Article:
The point is to show that Christ has made ample provision for the furtherance and edification of his church. For man to add to what Christ has provided, which is sufficient for the needs of the church, is abhorrent to God and insulting to His wisdom and authority.

The office of “worship leader,” which man has devised for a man or a woman to lead the congregation into God’s HOLY presence with all the rah-rah-rah, rhythmic clapping, concert-like hand-waving and body movements, irreverent and AWE-less behavior—is UNAUTHORIZED.

Worship is never a ministry! Musical worship does not exist—read the Holy Scripture and it’s nowhere to be found. Musical worship is a form of idolatry. Within it can exist an IDOLATRY of MUSICAL TALENT—just think about what that means … I know you can figure it out.

Please, please do not confuse man-ordained “musical worship” with the divinely ordained assembly of the saints as a Bible school in which God’s truth is taught and learned—i.e., by teaching and admonishing one another—and fellow believers partake of the bread to commemorate Christ’s suffering and death on the cross.

Yes, and members are not to be faulted for being misled, there exists a different form of idolatry. Nonetheless, it is idolatrous and the result is the same.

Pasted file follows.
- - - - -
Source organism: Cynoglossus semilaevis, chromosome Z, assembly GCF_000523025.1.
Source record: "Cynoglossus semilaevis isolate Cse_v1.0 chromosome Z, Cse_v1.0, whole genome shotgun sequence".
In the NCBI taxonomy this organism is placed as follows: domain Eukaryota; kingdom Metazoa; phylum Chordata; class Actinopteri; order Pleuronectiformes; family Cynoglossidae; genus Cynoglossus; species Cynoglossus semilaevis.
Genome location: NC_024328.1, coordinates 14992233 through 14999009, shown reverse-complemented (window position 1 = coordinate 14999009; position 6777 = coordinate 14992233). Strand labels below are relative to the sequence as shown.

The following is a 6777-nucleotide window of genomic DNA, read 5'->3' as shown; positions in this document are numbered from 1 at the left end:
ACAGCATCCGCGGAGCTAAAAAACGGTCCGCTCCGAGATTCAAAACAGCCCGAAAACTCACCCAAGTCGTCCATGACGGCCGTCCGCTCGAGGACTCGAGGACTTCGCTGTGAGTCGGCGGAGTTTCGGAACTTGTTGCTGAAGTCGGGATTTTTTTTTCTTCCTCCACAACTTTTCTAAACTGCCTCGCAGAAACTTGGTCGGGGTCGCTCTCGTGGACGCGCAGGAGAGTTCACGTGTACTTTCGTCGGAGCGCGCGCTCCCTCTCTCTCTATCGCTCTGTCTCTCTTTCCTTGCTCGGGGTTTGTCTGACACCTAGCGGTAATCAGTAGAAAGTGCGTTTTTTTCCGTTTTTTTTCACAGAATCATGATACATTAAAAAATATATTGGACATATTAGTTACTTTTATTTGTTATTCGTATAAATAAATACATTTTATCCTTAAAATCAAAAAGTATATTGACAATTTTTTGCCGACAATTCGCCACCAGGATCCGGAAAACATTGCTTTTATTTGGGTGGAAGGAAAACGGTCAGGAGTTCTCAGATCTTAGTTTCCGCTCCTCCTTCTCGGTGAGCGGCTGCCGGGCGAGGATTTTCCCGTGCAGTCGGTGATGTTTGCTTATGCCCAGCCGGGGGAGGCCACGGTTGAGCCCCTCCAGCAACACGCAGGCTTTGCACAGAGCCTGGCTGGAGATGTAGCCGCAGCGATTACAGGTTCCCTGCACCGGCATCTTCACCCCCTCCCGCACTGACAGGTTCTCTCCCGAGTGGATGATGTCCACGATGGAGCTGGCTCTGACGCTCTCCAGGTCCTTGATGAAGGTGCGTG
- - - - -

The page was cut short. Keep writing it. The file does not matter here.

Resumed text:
Read the article below.

Donnie</font>
<font color=indigo size=3 face=times new roman>Argument #1—“The semicolons are not in the original text. No punctuation is. ”

Response #1—Commas or “as” or “to be” or “the” will do as well. (I cited three more translations which prove that even without the semi-colons, the original text support the fact that there were only 4 [NOT 5] groups listed.)

Argument #2—“Regardless of what punctuation the translators of the various translations have inserted into the text... the fact is that there is no punctuation in the original text. So it's really pointless to base an argument on what punctuation you find.”

Response #2—There’s really no choice but to be very technical about it. Parallelism in grammar is extremely important in dividing into sub-units or into sub-sections—good examples of which would be words or expressions as follows:
  • (1) some … (2) some … (3) some … (4) some
  • (1) some to be … (2) some to be … (3) some to be … (4) some to be
  • (1) the … (2) the … (3) the … (4) the